Prior to playing in the NFL, he played for the Michigan Wolverines football team of the Big Ten Conference from 1979–1982 NCAA Division I-A football season. During this time Michigan won two Big Ten Conference Championships and Bostic was named first team All-Big Ten. While at Michigan, he accumulated fumble recovery and interception statistics that continue to rank among the leaders in school history. Bostic had a reputation as a very physical safety.
Born in Ann Arbor, Michigan, Bostic starred at his hometown Pioneer High School in Ann Arbor. He then stayed in Ann Arbor to play for the University of Michigan where he earned four varsity letters in football from 1979-1982 while wearing the #13. In college at the University of Michigan, Bostic started eight games in 1980, and he had an interception in the January 1, 1981 Rose Bowl for the 1980 Big Ten Conference Champions. This game was the first bowl game victory for Bo Schembechler. He started eleven games in 1981 and twelve in 1982. Bostic was first team All-Big Ten for the 1982 Big Ten Champions who also went to the Rose Bowl. When he was drafted into the NFL, he was second on the modern Michigan career interceptions list (since 1965) with ten career interceptions, which places him in a tie for seventh on the list now. He ranks tenth on the All-time list. He ranks second on the All-time single-season fumble recovery list with four and fourth on the career list with six. His 119 interception return yards in 1982 ranks fifth all-time.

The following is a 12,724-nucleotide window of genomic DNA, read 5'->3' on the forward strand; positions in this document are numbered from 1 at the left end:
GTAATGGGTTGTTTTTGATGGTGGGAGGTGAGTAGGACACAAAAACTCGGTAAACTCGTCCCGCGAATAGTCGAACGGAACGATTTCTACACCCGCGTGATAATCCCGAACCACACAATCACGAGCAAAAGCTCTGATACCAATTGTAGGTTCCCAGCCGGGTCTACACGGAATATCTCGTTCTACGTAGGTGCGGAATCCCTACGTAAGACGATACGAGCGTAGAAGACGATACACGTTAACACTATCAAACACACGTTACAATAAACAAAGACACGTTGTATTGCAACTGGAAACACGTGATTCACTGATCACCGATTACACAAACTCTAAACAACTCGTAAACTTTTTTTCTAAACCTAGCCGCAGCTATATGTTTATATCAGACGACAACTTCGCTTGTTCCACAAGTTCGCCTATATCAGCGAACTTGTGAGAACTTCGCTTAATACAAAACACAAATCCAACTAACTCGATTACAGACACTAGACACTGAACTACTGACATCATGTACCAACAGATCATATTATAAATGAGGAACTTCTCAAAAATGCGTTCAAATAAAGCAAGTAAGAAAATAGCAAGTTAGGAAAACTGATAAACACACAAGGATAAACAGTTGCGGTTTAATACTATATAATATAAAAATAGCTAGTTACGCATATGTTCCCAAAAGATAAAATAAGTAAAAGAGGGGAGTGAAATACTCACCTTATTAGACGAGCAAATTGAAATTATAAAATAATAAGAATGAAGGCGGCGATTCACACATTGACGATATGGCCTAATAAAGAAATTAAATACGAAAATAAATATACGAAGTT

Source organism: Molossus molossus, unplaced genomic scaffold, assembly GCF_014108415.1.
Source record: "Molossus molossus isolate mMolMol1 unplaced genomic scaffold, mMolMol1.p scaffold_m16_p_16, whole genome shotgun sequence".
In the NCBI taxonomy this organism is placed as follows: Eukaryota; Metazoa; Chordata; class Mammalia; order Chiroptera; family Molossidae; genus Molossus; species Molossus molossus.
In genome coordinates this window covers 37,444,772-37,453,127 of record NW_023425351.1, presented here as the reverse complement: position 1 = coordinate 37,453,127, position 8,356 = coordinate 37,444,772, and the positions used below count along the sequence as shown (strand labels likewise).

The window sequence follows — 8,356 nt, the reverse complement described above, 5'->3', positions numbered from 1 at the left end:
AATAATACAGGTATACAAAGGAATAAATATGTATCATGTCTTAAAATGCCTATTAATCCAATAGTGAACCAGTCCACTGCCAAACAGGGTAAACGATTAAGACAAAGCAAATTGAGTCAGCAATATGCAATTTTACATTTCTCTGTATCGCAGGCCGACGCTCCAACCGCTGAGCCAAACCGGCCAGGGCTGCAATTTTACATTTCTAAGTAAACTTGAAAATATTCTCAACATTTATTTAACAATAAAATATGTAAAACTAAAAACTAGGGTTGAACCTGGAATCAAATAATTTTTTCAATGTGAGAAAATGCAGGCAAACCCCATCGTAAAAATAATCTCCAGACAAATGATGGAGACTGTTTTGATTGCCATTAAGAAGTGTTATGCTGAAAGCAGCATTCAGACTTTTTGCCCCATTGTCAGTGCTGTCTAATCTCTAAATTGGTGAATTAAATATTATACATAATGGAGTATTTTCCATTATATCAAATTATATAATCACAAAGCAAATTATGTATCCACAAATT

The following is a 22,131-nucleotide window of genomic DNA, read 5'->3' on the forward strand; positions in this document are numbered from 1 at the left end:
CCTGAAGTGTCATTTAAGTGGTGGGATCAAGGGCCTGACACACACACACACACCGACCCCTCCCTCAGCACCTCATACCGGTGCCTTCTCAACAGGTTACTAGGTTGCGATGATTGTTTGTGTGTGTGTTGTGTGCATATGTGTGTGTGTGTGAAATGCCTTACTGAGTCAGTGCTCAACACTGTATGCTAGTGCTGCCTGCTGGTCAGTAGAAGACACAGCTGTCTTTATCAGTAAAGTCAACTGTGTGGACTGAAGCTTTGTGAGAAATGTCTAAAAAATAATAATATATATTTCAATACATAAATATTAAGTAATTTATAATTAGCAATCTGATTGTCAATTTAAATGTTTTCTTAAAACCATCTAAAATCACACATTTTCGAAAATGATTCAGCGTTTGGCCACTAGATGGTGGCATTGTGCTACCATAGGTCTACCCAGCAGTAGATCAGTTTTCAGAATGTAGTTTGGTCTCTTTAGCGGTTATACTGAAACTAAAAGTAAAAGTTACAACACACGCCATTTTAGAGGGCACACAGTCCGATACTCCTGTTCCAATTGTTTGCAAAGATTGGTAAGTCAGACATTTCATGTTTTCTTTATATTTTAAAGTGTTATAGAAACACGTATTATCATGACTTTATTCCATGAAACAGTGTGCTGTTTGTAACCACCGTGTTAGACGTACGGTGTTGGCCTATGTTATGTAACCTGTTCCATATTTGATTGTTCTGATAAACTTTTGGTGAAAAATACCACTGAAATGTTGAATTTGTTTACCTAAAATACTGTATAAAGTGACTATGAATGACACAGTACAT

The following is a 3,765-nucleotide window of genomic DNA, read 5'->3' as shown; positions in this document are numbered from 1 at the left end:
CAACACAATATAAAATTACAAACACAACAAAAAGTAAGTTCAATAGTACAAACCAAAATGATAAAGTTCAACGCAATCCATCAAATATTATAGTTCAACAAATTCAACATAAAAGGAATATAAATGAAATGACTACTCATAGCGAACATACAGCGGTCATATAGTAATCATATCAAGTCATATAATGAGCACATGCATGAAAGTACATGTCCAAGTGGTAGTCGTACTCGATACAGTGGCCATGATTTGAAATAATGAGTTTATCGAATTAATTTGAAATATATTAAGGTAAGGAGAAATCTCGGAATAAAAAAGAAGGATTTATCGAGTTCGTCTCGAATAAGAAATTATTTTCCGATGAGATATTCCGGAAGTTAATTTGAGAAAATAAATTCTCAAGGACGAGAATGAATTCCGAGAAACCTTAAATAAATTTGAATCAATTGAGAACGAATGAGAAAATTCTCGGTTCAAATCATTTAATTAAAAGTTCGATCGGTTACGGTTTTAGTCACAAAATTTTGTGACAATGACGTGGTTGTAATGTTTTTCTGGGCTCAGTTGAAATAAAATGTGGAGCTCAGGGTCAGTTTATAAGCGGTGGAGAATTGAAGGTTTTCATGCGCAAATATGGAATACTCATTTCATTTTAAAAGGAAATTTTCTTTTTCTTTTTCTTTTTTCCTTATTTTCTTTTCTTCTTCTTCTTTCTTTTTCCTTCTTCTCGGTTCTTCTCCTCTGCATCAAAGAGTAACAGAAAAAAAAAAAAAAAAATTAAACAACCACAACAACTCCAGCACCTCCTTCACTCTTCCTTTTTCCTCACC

During the 1970s Bum Phillips had traded away draft picks for veterans several times and between the 1974 NFL Draft and the 1981 NFL Draft the team only had four first round picks, but reached the AFC Championship game twice during the decade with veterans. They went to the playoffs in 1980 as well. However, by 1981 they were below .500 with an aging team. From the 1982 NFL Draft to the 1987 NFL Draft they had nine first round choices. They complemented their drafting with the signing of Warren Moon out of the Canadian Football League and Mike Rozier out of the United States Football League (USFL), a league that attempted to compete with the NFL in the 1980s.
Bostic was drafted with the fourteenth pick of the second round of the 1983 NFL Draft with the 42nd pick overall by the Houston Oilers. He was also drafted by the Michigan Panthers of the United States Football League (USFL) in the 1983 Territorial Draft. Bostic joined the Oilers who were rebuilding from being the oldest average age NFL team in 1981.
Bostic started the last 12 games of the 1983 NFL season and every game thereafter as an Oiler until leaving the team in 1989. The 1983 Houston Oilers under coaches Ed Biles and Chuck Studley went 2–14. The 1984 and 1985 teams of Hugh Campbell also were below .500. By 1985 he had nonetheless become one of the best safeties in the league. During the 1985 NFL season he had a career-high five quarterback sacks, three interceptions and a fumble recovery.